# Lesson 12

Edge Lengths and Volumes

Let’s explore the relationship between volume and edge lengths of cubes.

### 12.1: Ordering Squares and Cubes

Let $$a$$, $$b$$, $$c$$, $$d$$, $$e$$, and $$f$$ be positive numbers.

Given these equations, arrange $$a$$, $$b$$, $$c$$, $$d$$, $$e$$, and $$f$$ from least to greatest. Explain your reasoning.

• $$a^2 = 9$$

• $$b^3 = 8$$

• $$c^2 = 10$$

• $$d^3 = 9$$

• $$e^2 = 8$$

• $$f^3 = 7$$

### 12.2: Name That Edge Length!

Fill in the missing values using the information provided:

sides volume volume equation
$$27\,\text{in}^3$$

$$\sqrt{5}$$

$$(\sqrt{16})^3=16$$

A cube has a volume of 8 cubic centimeters. A square has the same value for its area as the value for the surface area of the cube. How long is each side of the square?

### 12.3: Card Sort: Rooted in the Number Line

Your teacher will give your group a set of cards. For each card with a letter and value, find the two other cards that match. One shows the location on a number line where the value exists, and the other shows an equation that the value satisfies. Be prepared to explain your reasoning.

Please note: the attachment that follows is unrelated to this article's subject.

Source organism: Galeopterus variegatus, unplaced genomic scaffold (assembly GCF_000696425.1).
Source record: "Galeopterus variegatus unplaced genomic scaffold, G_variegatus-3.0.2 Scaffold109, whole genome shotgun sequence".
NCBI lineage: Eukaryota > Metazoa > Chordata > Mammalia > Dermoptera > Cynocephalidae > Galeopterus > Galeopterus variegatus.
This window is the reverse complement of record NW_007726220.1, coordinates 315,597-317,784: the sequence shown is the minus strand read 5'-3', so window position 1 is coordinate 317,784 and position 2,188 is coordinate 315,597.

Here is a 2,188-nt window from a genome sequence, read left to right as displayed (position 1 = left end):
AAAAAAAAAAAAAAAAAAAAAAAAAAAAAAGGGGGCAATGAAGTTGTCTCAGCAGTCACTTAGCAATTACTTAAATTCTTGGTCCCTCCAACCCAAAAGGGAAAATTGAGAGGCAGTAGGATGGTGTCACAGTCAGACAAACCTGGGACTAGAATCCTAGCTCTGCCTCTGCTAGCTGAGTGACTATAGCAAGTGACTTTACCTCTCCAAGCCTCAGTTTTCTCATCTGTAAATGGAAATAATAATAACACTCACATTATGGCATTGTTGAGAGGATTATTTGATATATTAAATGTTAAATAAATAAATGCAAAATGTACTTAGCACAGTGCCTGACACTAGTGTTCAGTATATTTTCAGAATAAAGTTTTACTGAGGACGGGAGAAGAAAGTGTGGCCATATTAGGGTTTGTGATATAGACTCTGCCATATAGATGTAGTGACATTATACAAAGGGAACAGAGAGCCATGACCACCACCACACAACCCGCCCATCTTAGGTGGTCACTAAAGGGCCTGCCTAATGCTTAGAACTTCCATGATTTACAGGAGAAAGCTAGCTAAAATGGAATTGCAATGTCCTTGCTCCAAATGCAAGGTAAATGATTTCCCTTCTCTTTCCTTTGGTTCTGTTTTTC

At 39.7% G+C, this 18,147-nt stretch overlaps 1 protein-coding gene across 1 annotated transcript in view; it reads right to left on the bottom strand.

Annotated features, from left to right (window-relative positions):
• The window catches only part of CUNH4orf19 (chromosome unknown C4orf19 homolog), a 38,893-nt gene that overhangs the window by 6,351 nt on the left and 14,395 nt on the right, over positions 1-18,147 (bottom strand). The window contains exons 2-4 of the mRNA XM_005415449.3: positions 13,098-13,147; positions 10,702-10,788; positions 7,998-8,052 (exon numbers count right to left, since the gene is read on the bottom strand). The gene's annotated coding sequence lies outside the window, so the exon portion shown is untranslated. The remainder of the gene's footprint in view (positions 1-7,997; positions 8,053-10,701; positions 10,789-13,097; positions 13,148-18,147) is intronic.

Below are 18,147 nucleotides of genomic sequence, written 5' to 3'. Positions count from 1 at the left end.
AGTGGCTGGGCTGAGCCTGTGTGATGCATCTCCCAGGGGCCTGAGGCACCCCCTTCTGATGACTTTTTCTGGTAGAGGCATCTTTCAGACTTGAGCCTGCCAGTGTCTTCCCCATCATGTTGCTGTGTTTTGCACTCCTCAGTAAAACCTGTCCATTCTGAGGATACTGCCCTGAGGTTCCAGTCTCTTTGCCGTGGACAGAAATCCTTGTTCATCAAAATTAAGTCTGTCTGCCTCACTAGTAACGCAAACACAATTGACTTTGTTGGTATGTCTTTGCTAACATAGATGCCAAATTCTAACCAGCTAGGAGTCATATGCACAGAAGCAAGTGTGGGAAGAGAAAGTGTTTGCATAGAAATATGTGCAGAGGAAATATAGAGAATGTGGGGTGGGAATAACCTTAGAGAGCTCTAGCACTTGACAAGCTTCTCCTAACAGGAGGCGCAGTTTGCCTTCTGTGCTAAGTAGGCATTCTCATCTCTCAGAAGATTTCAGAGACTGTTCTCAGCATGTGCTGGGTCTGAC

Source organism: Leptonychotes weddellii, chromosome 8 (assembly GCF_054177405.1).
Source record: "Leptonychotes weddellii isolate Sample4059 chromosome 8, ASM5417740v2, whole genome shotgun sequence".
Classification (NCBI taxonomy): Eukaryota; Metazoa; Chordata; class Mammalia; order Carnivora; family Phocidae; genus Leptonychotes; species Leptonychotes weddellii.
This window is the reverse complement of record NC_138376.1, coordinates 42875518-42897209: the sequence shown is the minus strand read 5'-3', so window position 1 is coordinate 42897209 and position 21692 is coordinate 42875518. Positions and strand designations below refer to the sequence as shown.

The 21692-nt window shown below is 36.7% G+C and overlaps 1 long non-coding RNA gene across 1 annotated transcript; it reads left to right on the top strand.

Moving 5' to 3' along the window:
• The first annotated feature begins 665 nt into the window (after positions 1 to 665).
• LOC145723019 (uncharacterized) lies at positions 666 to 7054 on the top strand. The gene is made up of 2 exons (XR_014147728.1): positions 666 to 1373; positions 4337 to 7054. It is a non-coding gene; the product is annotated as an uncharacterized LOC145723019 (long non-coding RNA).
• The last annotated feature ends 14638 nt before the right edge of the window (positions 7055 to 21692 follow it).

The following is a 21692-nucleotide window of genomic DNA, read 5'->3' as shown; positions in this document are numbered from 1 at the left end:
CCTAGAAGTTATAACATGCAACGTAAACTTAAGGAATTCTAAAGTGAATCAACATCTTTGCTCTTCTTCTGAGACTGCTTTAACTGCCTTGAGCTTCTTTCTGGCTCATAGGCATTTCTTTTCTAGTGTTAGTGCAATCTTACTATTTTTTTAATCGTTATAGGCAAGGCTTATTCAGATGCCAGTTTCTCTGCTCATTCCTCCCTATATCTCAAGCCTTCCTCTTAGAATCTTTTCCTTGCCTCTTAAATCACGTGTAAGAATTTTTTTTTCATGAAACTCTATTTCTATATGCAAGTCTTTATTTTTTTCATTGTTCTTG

### Summary

To review, the side length of the square is the square root of its area. In this diagram, the square has an area of 16 units and a side length of 4 units.

These equations are both true: $$\displaystyle 4^2=16$$ $$\displaystyle \sqrt{16}=4$$

Now think about a solid cube. The cube has a volume, and the edge length of the cube is called the cube root of its volume. In this diagram, the cube has a volume of 64 units and an edge length of 4 units:

These equations are both true:

$$\displaystyle 4^3=64$$

$$\displaystyle \sqrt{64}=4$$

$$\sqrt{64}$$ is pronounced “The cube root of 64.” Here are some other values of cube roots:

$$\sqrt{8}=2$$, because $$2^3=8$$

$$\sqrt{27}=3$$, because $$3^3=27$$

$$\sqrt{125}=5$$, because $$5^3=125$$

### Glossary Entries

• cube root

The cube root of a number $$n$$ is the number whose cube is $$n$$. It is also the edge length of a cube with a volume of $$n$$. We write the cube root of $$n$$ as $$\sqrt{n}$$.

For example, the cube root of 64, written as $$\sqrt{64}$$, is 4 because $$4^3$$ is 64. $$\sqrt{64}$$ is also the edge length of a cube that has a volume of 64.